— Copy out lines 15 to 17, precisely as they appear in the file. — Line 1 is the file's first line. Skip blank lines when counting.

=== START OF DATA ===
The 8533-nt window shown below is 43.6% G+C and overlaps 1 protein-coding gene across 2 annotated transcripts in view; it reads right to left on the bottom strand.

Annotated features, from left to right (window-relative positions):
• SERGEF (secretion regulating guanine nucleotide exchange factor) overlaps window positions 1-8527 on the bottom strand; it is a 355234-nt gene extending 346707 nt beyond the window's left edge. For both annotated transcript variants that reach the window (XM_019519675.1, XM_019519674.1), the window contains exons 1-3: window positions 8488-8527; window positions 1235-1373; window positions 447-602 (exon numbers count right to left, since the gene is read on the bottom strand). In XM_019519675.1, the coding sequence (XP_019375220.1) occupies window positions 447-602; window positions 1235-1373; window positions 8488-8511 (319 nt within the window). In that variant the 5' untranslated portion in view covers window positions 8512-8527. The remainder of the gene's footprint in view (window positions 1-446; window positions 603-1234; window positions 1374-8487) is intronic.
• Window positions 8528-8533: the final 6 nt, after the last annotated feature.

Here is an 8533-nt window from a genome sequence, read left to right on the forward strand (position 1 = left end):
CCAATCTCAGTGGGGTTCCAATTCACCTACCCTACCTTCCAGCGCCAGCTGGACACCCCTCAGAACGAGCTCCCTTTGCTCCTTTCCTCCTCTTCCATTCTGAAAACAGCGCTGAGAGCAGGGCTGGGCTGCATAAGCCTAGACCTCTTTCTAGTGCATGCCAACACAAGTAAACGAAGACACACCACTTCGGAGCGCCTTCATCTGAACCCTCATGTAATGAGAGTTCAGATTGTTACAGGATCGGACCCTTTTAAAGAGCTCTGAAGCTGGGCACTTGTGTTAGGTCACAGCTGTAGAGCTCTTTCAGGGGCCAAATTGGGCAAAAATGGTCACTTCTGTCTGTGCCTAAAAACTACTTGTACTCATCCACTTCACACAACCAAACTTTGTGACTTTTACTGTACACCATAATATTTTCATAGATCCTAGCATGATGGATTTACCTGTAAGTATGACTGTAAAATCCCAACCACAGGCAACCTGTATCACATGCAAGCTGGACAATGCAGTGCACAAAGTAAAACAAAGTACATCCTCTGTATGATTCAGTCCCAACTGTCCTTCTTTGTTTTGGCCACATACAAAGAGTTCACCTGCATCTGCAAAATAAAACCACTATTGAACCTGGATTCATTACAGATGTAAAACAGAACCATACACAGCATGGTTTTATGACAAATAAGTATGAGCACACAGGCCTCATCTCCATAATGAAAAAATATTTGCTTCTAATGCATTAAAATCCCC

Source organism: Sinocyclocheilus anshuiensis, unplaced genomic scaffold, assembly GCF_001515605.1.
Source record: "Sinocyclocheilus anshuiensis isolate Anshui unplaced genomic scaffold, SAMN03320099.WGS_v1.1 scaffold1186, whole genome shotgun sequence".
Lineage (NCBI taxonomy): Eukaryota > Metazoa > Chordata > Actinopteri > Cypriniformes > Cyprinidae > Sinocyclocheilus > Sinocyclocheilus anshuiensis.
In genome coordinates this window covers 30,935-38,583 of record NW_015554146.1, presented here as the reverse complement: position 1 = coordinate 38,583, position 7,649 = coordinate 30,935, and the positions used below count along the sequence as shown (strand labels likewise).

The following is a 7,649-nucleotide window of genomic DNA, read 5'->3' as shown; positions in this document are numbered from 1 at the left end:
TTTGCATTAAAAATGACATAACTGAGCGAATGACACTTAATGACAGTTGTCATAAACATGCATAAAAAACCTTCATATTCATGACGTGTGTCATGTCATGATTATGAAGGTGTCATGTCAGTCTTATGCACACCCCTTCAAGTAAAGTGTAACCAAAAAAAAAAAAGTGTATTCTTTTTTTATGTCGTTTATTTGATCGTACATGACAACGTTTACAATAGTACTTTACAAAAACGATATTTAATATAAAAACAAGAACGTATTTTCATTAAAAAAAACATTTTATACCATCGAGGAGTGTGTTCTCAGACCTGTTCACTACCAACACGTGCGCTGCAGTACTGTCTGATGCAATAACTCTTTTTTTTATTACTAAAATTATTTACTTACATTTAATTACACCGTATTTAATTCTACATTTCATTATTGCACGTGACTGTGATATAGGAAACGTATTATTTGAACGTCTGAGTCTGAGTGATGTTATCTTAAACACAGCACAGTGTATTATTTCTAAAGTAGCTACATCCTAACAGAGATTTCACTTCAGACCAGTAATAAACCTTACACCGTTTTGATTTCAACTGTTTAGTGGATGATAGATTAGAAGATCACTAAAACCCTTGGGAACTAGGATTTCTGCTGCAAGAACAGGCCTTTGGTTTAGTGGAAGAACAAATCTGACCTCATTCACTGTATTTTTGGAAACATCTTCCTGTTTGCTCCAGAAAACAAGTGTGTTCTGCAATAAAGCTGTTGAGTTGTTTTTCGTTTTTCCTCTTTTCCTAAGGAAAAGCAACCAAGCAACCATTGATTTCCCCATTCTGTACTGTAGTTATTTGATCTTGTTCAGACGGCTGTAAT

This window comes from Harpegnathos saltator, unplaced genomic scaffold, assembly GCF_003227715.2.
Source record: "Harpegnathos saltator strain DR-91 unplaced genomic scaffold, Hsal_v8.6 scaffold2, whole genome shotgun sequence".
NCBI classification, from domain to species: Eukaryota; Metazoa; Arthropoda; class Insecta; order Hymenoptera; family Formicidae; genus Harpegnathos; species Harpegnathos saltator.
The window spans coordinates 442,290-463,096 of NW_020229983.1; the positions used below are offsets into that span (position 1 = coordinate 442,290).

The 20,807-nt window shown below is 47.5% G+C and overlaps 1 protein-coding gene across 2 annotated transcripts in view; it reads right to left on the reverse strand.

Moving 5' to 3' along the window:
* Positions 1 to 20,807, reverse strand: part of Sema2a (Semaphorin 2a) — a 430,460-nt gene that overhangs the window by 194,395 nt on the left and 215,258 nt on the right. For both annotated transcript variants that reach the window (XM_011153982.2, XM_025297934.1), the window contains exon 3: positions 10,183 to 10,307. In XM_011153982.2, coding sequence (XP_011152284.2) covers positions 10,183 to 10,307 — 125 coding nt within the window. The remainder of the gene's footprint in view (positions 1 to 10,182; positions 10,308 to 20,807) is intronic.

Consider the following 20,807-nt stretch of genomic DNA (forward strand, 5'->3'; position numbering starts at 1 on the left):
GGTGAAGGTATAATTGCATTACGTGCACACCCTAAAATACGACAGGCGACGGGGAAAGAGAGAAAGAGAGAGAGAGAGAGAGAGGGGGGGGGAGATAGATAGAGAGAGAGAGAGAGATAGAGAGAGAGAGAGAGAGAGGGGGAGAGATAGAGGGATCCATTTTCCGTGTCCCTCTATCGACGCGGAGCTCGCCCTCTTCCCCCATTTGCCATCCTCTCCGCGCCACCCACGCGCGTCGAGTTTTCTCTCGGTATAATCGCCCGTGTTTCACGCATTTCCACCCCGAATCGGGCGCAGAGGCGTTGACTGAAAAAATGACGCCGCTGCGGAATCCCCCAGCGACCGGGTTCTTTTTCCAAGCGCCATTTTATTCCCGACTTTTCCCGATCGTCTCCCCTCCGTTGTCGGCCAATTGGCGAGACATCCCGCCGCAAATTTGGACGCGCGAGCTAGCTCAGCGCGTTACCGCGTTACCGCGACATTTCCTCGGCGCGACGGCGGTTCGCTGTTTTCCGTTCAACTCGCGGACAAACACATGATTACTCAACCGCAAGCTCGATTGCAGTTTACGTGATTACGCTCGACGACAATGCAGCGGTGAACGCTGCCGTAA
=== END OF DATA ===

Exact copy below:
NCBI classification, from domain to species: Eukaryota; Metazoa; Arthropoda; class Insecta; order Hymenoptera; family Formicidae; genus Harpegnathos; species Harpegnathos saltator.
The window spans coordinates 442,290-463,096 of NW_020229983.1; the positions used below are offsets into that span (position 1 = coordinate 442,290).

The 20,807-nt window shown below is 47.5% G+C and overlaps 1 protein-coding gene across 2 annotated transcripts in view; it reads right to left on the reverse strand.